Founded in 1903 as the Technology Club of Syracuse, the nonprofit Technology Alliance of Central New York’s mission is to facilitate community awareness, appreciation, and education of technology; and to collaborate with like-minded organizations across Central New York.

“Stargazing In Upstate NY In September” Article Posted To newyorkupstate.com And syracuse.com

Greetings, fellow astrophiles!

The latest article in the series, “Stargazing in Upstate NY in September: Look for more subtle objects on autumn nights,” has just been posted to newyorkupstate.com and syracuse.com. Among other topics, this article continues our exploration of the Summer Triangle, using Vega (for the easy find) and Lyra to guide new observers to a few binocular highlights in the late-Summer sky.

Direct Link: newyorkupstate.com/outdoors/…for_more_subtle_objects_on_autumn_nig.html

This article also marks the first official mention (to the best of my knowledge) of our upcoming MOST/TACNY/CNYO hosting of International Observe The Moon Night on Saturday, October 8th. Additional details to follow, but expect the observing to happen somewhere around The MOST itself.

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Extra-special thanks to Nick Lamendola from the Astronomy Section of the Rochester Academy of Science (image above, taken from the grounds of Farash Center – click for a larger view) for the use of his Perseid composite as the article opener.

CNYO Observers Log: International Observe The Moon Night At Westhill School District, 12 October 2013

Greetings fellow astrophiles!

Larry Slosberg and Ryan Goodson took their New Moon Telescopes on the road to the Westhill School District for the October 12th International Observe The Moon Night (IOMN, facebook, twitter). With a fistful of our A Guide For Lunar Observing brochures in tow, both report that the near-or-exceeding 100 attendees were full of great questions and enjoyed close-up views of our nearest natural satellite.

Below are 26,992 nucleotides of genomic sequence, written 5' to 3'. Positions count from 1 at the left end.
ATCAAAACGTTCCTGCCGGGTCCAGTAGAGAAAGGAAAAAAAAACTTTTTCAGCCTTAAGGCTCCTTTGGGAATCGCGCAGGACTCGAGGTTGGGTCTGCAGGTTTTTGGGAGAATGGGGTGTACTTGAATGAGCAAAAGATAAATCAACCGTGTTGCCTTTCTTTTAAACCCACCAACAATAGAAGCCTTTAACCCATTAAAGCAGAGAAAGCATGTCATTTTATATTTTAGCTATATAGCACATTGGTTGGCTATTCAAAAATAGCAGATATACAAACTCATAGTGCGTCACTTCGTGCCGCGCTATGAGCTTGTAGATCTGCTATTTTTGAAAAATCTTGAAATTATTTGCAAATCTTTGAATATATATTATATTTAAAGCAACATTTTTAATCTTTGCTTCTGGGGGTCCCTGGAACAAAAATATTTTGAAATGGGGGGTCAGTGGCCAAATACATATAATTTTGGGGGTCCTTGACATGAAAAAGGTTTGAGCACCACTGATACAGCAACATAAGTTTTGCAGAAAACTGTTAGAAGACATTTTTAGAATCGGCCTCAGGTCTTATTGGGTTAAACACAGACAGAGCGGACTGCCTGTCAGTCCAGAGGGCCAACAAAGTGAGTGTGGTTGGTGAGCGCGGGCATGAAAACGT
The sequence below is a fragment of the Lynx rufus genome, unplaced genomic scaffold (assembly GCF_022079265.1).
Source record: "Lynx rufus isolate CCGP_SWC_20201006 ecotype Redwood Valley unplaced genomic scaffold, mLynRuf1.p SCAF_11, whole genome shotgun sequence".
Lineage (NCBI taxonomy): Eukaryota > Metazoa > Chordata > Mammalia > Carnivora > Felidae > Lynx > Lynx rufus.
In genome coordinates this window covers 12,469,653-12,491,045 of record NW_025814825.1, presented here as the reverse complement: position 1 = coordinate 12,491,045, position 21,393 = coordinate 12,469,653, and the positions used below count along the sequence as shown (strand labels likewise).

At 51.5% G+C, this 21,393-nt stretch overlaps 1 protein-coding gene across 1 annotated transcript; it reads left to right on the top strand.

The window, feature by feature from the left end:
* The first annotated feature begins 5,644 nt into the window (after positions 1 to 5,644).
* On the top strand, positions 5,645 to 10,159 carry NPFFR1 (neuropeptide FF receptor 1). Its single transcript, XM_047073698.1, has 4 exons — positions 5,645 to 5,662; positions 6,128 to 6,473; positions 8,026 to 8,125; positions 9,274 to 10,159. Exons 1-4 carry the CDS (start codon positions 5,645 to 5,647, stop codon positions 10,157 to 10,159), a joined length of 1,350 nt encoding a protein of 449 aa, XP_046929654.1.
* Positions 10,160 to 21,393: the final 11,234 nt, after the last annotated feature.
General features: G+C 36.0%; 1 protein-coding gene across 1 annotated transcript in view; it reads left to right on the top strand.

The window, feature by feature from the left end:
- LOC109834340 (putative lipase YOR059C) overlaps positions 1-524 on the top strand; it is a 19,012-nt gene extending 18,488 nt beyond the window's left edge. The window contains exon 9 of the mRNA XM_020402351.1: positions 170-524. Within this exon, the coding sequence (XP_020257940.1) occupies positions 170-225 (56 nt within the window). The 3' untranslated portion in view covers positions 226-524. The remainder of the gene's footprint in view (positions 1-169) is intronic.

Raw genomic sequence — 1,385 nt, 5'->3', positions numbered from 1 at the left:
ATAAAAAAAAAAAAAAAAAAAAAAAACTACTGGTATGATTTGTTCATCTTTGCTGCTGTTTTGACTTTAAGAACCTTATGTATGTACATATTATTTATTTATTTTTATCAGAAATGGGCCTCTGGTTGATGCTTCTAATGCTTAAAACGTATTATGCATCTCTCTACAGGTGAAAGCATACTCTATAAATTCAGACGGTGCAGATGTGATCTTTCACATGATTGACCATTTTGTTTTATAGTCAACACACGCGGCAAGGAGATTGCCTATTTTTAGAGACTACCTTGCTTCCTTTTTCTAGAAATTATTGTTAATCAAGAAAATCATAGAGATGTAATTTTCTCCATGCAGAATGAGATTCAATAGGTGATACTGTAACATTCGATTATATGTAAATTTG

CNYO was delighted to be a part of this local IOMN activity and strongly encourage other schools and local groups to do the same. The Moon is the easiest observing target we have, good at all magnifications (including no magnification) and all times of year. It has been a test for physical theories, the guide for calendars throughout human history, unwitting recipient of meteor impacts (still!) that might have made random Tuesdays quite hectic on Earth, muse of artists and musicians alike, and all the light needed for many a midnight hike. If you missed the “official” IOMN session, grab a pair of binos soon and give the Moon a gander!

Below are a collection of images from Larry Slosberg’s observing station (and one great image of the Moon), courtesy of Michelle Marzynski. Click on any image for the full-size version.

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While Larry kept the festivities mostly Moon-centric at his scope, Ryan reports having put many of the best objects in the mid-autumn night sky on full display, including The Andromeda Galaxy (M31), the globular cluster M13 in Hercules, the double stars Albireo (a colored pair in Cygnus) and Mizar/Alcor (a double that becomes a triple at moderate magnification in Ursa Major), the open cluster M39 (“everyone’s fave it seemed” – L.S.) in Cygnus, and finally the Ring Nebula (M57) and the Double-Double in Lyra.

For myself, I celebrated IOMN early from the comfort of a window seat at 36,000 ft. With luck, I hope to be on the ground and running yet another scope for next year’s IOMN session!